Do you listen to talk radio? Do you notice that all of the guests on every show and on every topic have books? A book has become as common as the business card and it is used as casually to establish credibility, to give individuals an identity…
Whether I am listening to a radio program or watching one on TV related to spirituality, religion, parenting, politics, gardening, health or writing, every guest is promoting a book on the subject. In most cases, however, these individuals did not speak on the topic until they came out with their books. They were not considered experts in their fields until they became authors. Now the former bank teller is doing radio interviews and TV appearances to talk about her book on childhood abuse; the homemaker/homeschool teacher guests locally to share her book of tips for homeschool teachers; the retired accountant travels around talking about his novel; the long-time tax preparer provides information from his book on family budgeting and the extensive traveler shares stories and lessons learned from her travel memoir.
If you’re writing a book (and millions of people are these days), do you plan to join the parade of ordinary people turned performer in order to promote your book? Are you honing your public speaking skills and are you coming up with ideas for programs you can present on radio and TV, at bookstores, conferences and so forth? Or would you prefer to just remain in the shadows with your book and hope it will sell through your website?
Yes, there seems to be a real flood of authors guesting on every talk show around. If you attend conferences in your area of interest, you see no lack of speakers on that topic. At writers’ conferences, for example, every imaginable subject and angle related to writing, publishing and book promotion is covered by savvy experts—most of them with books of their own.
Do authors sell books through live presentations? Absolutely, they do. Some people are impressed or inspired by the program and purchase the book on the spot. Others will take a brochure or business card and eventually buy the book online. Still others will hold off on the book until they read an article or two by this author, hear him or her speak at another event, discover their blog and/or have another professional in this field recommend him or her.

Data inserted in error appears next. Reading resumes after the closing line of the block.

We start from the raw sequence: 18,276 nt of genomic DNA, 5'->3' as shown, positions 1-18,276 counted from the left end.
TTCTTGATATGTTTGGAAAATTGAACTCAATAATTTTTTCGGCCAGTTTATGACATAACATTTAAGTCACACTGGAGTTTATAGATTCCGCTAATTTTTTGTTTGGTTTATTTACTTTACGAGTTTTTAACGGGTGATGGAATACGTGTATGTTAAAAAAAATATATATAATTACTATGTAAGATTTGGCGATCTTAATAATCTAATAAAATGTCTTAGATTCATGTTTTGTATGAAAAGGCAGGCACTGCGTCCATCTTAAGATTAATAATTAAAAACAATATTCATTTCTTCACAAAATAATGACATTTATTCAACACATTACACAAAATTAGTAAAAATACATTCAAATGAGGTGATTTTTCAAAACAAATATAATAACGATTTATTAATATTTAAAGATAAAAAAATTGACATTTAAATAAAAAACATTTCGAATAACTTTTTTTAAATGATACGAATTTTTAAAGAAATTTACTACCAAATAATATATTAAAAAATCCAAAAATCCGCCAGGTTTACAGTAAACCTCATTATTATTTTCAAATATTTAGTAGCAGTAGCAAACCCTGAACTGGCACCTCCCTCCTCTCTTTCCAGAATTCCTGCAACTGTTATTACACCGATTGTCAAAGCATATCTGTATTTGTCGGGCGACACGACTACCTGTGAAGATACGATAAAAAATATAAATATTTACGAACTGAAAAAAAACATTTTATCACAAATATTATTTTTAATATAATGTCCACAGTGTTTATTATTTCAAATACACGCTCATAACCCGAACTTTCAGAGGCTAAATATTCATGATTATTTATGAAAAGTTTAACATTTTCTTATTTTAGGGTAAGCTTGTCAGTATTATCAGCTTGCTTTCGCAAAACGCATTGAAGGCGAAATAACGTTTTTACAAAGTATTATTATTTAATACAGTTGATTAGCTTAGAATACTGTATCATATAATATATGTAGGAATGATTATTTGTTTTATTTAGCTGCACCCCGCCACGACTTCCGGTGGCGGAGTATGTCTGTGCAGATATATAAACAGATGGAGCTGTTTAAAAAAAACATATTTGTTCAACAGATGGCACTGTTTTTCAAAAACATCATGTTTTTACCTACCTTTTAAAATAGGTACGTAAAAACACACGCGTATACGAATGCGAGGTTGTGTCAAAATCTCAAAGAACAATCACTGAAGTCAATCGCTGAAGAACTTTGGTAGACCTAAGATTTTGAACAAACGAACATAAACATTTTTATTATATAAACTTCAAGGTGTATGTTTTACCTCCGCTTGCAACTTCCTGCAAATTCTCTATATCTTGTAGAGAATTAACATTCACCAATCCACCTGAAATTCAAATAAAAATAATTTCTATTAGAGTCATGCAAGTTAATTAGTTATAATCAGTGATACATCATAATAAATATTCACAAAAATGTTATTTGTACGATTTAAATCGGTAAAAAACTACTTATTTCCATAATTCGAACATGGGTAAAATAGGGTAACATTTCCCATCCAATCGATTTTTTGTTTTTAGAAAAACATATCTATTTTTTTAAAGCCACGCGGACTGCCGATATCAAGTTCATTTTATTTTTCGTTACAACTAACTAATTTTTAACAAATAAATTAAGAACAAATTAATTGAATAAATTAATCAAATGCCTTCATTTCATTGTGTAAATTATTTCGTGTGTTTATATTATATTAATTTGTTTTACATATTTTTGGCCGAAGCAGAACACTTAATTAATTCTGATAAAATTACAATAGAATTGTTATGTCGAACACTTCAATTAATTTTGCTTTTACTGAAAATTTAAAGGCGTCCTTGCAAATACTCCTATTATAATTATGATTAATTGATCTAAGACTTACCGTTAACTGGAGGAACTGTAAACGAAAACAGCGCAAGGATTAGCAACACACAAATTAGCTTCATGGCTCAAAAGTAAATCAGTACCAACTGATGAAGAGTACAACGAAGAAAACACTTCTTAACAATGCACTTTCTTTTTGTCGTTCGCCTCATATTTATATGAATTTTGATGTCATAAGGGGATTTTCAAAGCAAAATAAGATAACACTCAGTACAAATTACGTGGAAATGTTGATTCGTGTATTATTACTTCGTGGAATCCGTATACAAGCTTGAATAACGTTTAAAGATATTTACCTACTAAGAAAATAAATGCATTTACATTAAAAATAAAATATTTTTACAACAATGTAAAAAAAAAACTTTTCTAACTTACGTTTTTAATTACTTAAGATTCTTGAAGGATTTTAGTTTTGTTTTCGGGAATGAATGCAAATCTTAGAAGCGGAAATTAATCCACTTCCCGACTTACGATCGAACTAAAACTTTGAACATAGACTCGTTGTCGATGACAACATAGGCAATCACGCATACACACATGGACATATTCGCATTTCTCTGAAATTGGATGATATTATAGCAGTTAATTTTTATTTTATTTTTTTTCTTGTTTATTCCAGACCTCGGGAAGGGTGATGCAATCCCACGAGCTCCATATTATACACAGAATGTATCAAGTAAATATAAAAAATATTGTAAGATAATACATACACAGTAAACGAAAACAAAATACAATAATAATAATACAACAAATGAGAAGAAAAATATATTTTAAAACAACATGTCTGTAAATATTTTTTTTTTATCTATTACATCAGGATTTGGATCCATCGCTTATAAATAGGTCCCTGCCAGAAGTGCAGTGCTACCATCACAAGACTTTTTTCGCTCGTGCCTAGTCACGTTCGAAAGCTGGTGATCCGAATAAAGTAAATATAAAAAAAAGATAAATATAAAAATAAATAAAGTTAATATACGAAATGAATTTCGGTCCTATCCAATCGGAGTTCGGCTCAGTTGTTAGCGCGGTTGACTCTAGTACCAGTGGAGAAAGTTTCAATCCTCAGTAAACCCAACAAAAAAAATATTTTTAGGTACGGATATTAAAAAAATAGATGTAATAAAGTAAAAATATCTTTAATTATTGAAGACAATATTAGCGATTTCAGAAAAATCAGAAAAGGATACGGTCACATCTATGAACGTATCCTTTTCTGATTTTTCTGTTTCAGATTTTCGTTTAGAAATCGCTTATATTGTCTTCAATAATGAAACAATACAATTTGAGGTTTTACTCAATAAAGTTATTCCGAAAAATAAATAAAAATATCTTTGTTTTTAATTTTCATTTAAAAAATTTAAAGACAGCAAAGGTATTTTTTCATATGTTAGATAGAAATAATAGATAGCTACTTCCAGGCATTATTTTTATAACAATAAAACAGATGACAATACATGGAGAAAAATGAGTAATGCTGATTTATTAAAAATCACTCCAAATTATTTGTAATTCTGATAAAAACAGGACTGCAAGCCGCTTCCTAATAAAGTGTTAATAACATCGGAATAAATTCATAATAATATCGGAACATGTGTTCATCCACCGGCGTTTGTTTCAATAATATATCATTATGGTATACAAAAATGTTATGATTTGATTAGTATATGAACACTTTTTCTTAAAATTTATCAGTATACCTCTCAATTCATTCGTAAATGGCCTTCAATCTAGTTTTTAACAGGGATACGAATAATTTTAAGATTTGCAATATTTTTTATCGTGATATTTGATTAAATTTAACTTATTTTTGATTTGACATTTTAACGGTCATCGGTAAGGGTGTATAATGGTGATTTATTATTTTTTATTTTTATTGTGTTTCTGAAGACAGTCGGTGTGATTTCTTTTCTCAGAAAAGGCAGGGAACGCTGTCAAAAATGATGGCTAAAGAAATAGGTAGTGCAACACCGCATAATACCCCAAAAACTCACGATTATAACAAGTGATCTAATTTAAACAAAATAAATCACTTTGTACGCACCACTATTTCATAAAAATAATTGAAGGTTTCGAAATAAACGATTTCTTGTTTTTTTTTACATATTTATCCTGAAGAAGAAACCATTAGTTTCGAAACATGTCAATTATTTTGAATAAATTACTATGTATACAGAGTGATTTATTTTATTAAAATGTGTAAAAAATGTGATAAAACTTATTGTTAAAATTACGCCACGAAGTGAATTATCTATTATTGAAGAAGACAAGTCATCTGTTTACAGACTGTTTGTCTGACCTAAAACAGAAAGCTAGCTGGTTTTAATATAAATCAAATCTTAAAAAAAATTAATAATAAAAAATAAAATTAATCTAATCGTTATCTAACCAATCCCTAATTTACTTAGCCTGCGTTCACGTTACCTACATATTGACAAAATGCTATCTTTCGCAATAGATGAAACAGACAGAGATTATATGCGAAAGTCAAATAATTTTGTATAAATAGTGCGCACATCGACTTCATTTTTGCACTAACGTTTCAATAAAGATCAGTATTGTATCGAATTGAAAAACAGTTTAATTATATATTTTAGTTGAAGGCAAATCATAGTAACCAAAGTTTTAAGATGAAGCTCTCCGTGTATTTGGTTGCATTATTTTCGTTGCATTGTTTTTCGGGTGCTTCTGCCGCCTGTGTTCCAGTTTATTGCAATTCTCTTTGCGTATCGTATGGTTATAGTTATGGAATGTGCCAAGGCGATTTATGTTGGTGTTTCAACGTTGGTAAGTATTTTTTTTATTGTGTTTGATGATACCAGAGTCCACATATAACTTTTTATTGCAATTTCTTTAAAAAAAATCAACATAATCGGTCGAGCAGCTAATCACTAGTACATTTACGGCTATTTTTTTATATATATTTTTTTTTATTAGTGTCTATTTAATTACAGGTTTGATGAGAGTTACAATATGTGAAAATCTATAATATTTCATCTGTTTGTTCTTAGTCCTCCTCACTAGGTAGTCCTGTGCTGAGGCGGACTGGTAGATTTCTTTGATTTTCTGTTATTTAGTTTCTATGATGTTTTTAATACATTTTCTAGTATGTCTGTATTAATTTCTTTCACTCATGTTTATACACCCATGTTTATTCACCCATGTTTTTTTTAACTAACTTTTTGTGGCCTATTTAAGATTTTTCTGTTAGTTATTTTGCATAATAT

This is how it works. And, if your book is conducive to live presentations, you really should be thinking about how you’re going to go about them. What will you talk about? How can you make a presentation featuring the topic/theme of your book fascinating and/or informative? Do you have what it takes to effectively speak in public? Can you come up with a variety of interesting programs?
Here’s what I suggest:
1: Join a local Toastmasters Club. Find one near you:
2: Put yourself in situations where you have the opportunity to speak up in public. Join a networking group or a writers’ group, perhaps. Volunteer for a project at work or for a committee outside of work.
3: Practice pulling sub-topics from your book and developing potential programs from them.
4: As you consider your live audience, this might give you some insight into your readership and assist you in fulfilling your obligation as an author during the writing of your book.
5: For more about honing your public speaking skills, read some of the articles at my website under “Book Promotion.”
Download your FREE copy of “50 Reasons Why You SHOULD Write That Book,” here http://www.patriciafry.com